Versaboard - Have you ever heard of this? Probably not since they're tough to find.  But this is Native's SUP hybrid, and a very popular boat in the flats of Florida and the South.  Very stable, trim and good to fish from.  One of our guys catches huge redfish and speckled trout off his all year long. Really affordable and easy to transport with the wheel in the keel.


So what are things that people wonder about Natives?
Design - a lot of Native's newer models have the squared off stern.  Why is that?  Well it's really not any different than boat design, as a squared off stern provides extra stability and storage capacity without a significant trade off in speed.  That's because speed is primarily a factor of waterline length and hull efficiency.  Almost all kayaks get wider in the middle, but most get narrow towards the stern.  That does not actually help much with speed, but does result in less rear stability.  The trade off here of course is increased weight due to having more boat and more plastic.

Plastic - Native's models seem comparatively heavier than some other manufacturers.  Well, that's primarily due to their plastic quality and thickness.  They have very thick hulls, and the Titan series are foam infused to help stiffen up the hulls and prevent hull flex when standing. That results in a bit heavier boat but one that will last a lifetime.  You won't be able to throw a flashlight into the hull and turn one of their kayaks into a glowstick.

Rudders - why the integrated rudders?  Native has done extensive testing on its rudders and has found that hull design actually affects a kayak's ability to turn much more than the rudder in itself.  While flip-down rudders may be a little easier to deal with off the water, in itself they do not provide significantly better turning radius, and increase cost. 

Rudder Cables - You've probably heard a few horror stories of rudder cables snapping.  That's really no different than other wear items in other kayaks - if you are careful with your rudder cables (like I am), you won't likely have many issues.  Native is continuing to test rudder changes to improve its rudder cable reliability and will always stand behind its product through its extensive dealer network.

So, where can you get one?  As of today, Native models are carried at multiple stores throughout Northern California. In no particular order, they are:

Adventure Sports Kayak City - Sacramento
Headwaters Kayak - Lodi
California Canoe and Kayak - Sacramento (call before going to see what models are available)
California Canoe and Kayak - Oakland (call before going to see what models are available)
Clavey Paddlesports - Petaluma
Sierra Nevada Adventure Center (SNAC) - Sonora, Arnold and Murphys.  To receive first shipment April 1.  Call to see what models are available.
West Marine - Several West Marine stores carry the Native Slayer Propel 10 on display

In addition, Native's sister brand, Hurricane Kayaks, also has models at some* of the dealers listed above.  These kayaks are all super lightweight thermoformed models, with some more recent fishing advancements. However, most of them tend to be cherry, non angler models, which will allow you to modify them as you see fit.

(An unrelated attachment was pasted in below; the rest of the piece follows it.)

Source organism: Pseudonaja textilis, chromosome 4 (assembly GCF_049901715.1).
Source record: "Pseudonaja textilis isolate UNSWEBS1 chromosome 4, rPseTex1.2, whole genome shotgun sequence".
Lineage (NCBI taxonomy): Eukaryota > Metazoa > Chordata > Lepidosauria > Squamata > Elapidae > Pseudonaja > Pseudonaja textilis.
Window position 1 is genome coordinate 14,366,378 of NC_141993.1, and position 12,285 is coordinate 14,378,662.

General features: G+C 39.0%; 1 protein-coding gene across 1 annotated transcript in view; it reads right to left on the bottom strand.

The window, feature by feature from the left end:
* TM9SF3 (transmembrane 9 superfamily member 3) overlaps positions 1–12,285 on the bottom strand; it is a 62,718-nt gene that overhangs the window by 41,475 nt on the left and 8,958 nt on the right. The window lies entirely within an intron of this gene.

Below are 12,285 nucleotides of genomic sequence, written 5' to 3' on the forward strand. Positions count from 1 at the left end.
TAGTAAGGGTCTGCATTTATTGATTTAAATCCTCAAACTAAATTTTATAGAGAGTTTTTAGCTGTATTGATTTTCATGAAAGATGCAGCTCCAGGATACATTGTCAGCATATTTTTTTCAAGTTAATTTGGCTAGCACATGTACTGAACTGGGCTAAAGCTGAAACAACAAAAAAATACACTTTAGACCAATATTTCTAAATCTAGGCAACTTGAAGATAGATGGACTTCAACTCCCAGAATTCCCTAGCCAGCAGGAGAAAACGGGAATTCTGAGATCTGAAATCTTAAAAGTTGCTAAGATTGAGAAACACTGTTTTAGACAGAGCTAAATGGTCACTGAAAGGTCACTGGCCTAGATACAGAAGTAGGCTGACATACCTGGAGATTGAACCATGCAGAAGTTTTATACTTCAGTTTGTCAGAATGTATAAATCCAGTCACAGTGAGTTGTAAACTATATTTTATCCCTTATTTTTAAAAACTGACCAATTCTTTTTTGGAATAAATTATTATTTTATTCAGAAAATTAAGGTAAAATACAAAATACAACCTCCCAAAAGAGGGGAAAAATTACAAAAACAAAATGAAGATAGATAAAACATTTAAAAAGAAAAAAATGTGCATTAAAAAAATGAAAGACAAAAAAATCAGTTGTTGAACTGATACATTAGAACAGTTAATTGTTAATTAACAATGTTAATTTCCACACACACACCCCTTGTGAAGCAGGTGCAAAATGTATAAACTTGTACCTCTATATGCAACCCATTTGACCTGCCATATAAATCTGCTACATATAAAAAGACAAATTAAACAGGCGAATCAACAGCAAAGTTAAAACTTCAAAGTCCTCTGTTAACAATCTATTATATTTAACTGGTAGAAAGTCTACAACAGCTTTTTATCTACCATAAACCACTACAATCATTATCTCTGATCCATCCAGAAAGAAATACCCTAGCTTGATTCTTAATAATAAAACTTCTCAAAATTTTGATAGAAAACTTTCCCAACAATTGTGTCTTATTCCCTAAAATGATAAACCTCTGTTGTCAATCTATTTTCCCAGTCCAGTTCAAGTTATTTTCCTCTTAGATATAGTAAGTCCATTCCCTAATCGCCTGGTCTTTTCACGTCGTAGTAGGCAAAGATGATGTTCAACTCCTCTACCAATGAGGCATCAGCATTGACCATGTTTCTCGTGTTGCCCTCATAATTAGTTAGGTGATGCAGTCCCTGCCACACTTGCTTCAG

If you have any questions about any Native models, please feel free to contact me via PM and I'll be happy to answer or direct you to someone who can.

Thanks all,
Ben
-bmb

« Last Edit: March 15, 2018, 08:39:15 AM by bmb »


NowhereMan

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Thanks for the detailed writeupósounds like there are some great options. Just curious as to which West Marine stores would carry them, as Iíve never seen one at the Santa Cruz WM.
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Ive seen them in WM San Carlos but its usually only 1 or 2 smaller pedal boats, definitely havent seen the 150lb behemoth. They probably have them in the sausalit wm as well.....id call ahead to see what's in stock first.
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Ive seen them in WM San Carlos but its usually only 1 or 2 smaller pedal boats, definitely havent seen the 150lb behemoth. They probably have them in the sausalit wm as well.....id call ahead to see what's in stock first.
Yeah my understanding is they really only carry the SP10 right now, but hope that expands.  WM doesn't really advertise them either, kind of an "eye catcher" kayak when you're in the shop looking at other stuff.  But a good way to see the kayak build quality, although the pedal drives aren't always installed.  Always best to shop at a local kayak-specific shop if you're interested.   

I've updated the post a bit with some pictures and links for anyone interested in the lineup.  It's really expanded and I don't think people are aware of how large their pedal lineup is - I think its as expansive as everyone's and very comparable to Hobie's lineup now, with maybe a bit better fishing focus on their paddle-only side.

I mean, tell me another manufacturer that released 5 new kayak fishing models this year!


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So Manta Ray 12 prop is better suited for salt than slayer lt 12 right?
https://youtube.com/channel/UC6mxd4WmuKFxDEozl7vuMzA

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So Manta Ray 12 prop is better suited for salt than slayer lt 12 right?
I would say yes.


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https://youtube.com/channel/UC6mxd4WmuKFxDEozl7vuMzA

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bmb

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updated with new pics of the Manta Ray 12 XT - Shipping now!  Only $899, and a very reasonable 63lb hull weight.
« Last Edit: March 15, 2018, 08:32:56 AM by bmb »


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updated with new pics of the Manta Ray 12 XT - Shipping now!  Only $899, and a very reasonable 63lb hull weight.


Are you a fan of the Manta Ray 12 Angler? Looking for a pedal kayak in the $2k range, mainly used in saltwater but nothing too serious.  Thinking about this one or something like the Topwater PDL.  Thoughts?


bmb